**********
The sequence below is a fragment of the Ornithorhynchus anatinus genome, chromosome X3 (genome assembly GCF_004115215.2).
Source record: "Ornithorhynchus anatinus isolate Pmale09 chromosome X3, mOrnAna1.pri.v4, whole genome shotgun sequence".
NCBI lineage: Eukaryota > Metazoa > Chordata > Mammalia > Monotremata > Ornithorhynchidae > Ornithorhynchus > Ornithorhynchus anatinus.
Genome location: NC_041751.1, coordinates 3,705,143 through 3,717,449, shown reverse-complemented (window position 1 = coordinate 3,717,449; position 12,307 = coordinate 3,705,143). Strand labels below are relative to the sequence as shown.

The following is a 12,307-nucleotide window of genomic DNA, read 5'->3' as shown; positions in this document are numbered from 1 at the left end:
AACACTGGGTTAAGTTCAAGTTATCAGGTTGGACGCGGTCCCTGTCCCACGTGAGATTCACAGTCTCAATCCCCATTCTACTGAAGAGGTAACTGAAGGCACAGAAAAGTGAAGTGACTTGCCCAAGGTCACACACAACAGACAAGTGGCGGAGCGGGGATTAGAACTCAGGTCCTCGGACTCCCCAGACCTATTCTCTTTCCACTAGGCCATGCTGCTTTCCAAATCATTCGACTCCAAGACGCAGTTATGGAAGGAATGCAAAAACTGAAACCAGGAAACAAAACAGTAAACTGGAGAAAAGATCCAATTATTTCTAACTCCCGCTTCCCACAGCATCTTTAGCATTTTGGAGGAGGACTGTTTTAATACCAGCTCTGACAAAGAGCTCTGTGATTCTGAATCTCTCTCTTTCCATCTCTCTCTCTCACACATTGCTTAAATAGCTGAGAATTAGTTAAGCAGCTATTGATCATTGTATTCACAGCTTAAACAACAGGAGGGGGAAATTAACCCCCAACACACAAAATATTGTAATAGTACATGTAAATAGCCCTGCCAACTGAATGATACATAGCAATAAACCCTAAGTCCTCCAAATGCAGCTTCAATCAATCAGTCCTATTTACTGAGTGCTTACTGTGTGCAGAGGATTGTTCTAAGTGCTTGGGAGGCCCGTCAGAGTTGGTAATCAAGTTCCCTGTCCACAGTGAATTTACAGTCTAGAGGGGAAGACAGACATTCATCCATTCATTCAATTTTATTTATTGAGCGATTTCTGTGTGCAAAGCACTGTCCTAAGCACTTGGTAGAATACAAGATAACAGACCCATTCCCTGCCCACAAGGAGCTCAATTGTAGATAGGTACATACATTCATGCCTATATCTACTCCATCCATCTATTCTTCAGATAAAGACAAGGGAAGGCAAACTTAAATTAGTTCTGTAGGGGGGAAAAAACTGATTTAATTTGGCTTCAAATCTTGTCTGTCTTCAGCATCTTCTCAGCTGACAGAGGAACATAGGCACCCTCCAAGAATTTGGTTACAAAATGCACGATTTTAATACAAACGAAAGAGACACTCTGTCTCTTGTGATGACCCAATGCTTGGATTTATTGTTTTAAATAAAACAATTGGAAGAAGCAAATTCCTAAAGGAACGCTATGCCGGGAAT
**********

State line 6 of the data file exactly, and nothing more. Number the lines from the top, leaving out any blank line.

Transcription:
AACACTGGGTTAAGTTCAAGTTATCAGGTTGGACGCGGTCCCTGTCCCACGTGAGATTCACAGTCTCAATCCCCATTCTACTGAAGAGGTAACTGAAGGCACAGAAAAGTGAAGTGACTTGCCCAAGGTCACACACAACAGACAAGTGGCGGAGCGGGGATTAGAACTCAGGTCCTCGGACTCCCCAGACCTATTCTCTTTCCACTAGGCCATGCTGCTTTCCAAATCATTCGACTCCAAGACGCAGTTATGGAAGGAATGCAAAAACTGAAACCAGGAAACAAAACAGTAAACTGGAGAAAAGATCCAATTATTTCTAACTCCCGCTTCCCACAGCATCTTTAGCATTTTGGAGGAGGACTGTTTTAATACCAGCTCTGACAAAGAGCTCTGTGATTCTGAATCTCTCTCTTTCCATCTCTCTCTCTCACACATTGCTTAAATAGCTGAGAATTAGTTAAGCAGCTATTGATCATTGTATTCACAGCTTAAACAACAGGAGGGGGAAATTAACCCCCAACACACAAAATATTGTAATAGTACATGTAAATAGCCCTGCCAACTGAATGATACATAGCAATAAACCCTAAGTCCTCCAAATGCAGCTTCAATCAATCAGTCCTATTTACTGAGTGCTTACTGTGTGCAGAGGATTGTTCTAAGTGCTTGGGAGGCCCGTCAGAGTTGGTAATCAAGTTCCCTGTCCACAGTGAATTTACAGTCTAGAGGGGAAGACAGACATTCATCCATTCATTCAATTTTATTTATTGAGCGATTTCTGTGTGCAAAGCACTGTCCTAAGCACTTGGTAGAATACAAGATAACAGACCCATTCCCTGCCCACAAGGAGCTCAATTGTAGATAGGTACATACATTCATGCCTATATCTACTCCATCCATCTATTCTTCAGATAAAGACAAGGGAAGGCAAACTTAAATTAGTTCTGTAGGGGGGAAAAAACTGATTTAATTTGGCTTCAAATCTTGTCTGTCTTCAGCATCTTCTCAGCTGACAGAGGAACATAGGCACCCTCCAAGAATTTGGTTACAAAATGCACGATTTTAATACAAACGAAAGAGACACTCTGTCTCTTGTGATGACCCAATGCTTGGATTTATTGTTTTAAATAAAACAATTGGAAGAAGCAAATTCCTAAAGGAACGCTATGCCGGGAAT